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Article
June 3, 1983

Risk of Breast, Uterine Corpus, and Ovarian Cancer in Women Receiving Medroxyprogesterone Injections

Author Affiliations

From the Epidemiologic Studies Branch, Center for Health Promotion and Education, Centers for Disease Control (Drs Liang and Layde), and the Department of Gynecology and Obstetrics, Emory University School of Medicine (Mss Levenson and Michelson and Dr Hatcher), Atlanta; the Research Division, Office of Population, Agency for International Development, Washington, DC (Dr Shelton); and the International Fertility Research Program, Research Triangle Park, NC (Dr Potts).

JAMA. 1983;249(21):2909-2912. doi:10.1001/jama.1983.03330450039022
Abstract

Animal studies have yielded conflicting results on the carcinogenicity of long-acting progestins. Since more than 1.5 million women worldwide are currently receiving injections of a contraceptive progestin, depot medroxyprogesterone acetate, this is potentially an important public health problem. We obtained information on the occurrence of breast, uterine, and ovarian cancer among 5,000 black women attending a metropolitan hospital's family planning clinic who had received injections of medroxyprogesterone for contraception (between 1967 and 1976). The women were followed up for four to 13 years after their initial medroxyprogesterone injection. We compared the observed number of cancer cases in these women with the expected number based on annual age-, race-, and sex-specific rates derived from National Cancer Institute data. During more than 40,000 woman-years of observation, we found no evidence of an increased risk of developing cancer of the breast, uterine corpus, or ovary in these women. After adjusting for possible underascertainment of cancer because of incomplete follow-up, we found the relative risk for medroxyprogesterone users to be 0.7 for breast cancer (95% confidence limits, 0.3 to 1.4), 1.2 (95% confidence limits, 0.1 to 6.7) for cancer of the uterine corpus, and 0.8 (95% confidence limits, 0.1 to 4.6) for ovarian cancer.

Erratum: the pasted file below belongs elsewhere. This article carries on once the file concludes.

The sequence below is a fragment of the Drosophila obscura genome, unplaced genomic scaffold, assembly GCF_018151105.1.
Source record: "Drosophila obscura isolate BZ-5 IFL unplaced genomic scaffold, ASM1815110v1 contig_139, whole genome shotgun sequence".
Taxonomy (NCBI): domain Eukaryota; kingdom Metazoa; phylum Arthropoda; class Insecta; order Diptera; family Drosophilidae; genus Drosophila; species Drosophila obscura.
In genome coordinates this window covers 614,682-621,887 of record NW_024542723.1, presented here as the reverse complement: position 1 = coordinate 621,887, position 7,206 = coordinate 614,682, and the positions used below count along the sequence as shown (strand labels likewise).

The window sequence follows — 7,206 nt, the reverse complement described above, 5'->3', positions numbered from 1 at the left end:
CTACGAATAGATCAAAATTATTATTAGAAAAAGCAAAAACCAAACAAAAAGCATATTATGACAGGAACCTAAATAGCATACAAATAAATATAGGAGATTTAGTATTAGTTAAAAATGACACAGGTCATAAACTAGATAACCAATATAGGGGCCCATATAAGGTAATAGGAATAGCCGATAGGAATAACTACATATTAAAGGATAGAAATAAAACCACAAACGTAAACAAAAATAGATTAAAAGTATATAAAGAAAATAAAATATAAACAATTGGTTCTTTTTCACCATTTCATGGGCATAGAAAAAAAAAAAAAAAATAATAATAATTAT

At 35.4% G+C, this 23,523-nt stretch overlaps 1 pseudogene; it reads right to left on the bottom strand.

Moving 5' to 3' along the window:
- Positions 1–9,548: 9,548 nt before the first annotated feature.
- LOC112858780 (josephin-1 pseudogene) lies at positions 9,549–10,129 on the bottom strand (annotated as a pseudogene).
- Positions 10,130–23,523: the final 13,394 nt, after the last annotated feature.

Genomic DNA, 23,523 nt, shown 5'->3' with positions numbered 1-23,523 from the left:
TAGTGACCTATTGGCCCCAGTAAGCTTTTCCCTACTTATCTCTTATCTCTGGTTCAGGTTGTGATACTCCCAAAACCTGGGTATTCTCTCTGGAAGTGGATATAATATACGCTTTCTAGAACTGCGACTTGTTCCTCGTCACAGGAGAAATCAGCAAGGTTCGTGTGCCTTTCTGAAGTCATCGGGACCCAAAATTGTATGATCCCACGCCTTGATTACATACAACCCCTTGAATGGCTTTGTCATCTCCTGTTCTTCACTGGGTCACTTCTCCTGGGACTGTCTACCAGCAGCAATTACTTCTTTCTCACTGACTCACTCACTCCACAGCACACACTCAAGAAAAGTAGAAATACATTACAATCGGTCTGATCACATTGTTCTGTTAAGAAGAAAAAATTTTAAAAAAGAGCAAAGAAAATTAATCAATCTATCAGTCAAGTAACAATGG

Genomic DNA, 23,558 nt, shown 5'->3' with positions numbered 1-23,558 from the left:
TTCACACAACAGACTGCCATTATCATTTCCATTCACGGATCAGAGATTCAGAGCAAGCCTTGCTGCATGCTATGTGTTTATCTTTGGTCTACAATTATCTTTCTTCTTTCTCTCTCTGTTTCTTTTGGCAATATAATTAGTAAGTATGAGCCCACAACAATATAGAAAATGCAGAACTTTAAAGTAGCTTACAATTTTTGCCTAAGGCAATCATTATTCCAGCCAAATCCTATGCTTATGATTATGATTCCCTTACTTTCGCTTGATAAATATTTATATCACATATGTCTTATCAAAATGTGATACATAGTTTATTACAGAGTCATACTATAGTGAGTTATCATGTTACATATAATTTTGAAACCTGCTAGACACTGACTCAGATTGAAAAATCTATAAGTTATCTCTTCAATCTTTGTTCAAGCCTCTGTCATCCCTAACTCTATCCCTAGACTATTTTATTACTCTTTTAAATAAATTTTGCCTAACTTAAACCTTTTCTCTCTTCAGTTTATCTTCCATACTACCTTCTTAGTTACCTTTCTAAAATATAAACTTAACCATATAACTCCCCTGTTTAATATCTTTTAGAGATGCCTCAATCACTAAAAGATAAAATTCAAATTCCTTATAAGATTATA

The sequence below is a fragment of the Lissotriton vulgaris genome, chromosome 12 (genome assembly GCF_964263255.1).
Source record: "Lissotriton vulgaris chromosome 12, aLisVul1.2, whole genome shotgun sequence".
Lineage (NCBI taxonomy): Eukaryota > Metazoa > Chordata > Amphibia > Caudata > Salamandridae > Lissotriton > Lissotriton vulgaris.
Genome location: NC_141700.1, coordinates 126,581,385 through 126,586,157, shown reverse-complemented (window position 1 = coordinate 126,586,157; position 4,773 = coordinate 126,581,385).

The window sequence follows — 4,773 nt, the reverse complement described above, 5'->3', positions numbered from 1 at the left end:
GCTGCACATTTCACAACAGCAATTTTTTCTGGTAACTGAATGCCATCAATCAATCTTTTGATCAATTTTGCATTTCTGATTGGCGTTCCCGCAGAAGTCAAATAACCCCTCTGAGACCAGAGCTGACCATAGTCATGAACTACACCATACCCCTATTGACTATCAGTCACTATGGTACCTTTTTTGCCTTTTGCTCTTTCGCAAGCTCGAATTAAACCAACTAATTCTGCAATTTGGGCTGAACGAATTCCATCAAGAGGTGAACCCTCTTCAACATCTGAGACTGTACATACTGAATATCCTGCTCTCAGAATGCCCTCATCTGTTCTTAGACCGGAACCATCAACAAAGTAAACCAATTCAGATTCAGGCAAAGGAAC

(JAMA 1983;249:2909-2912)

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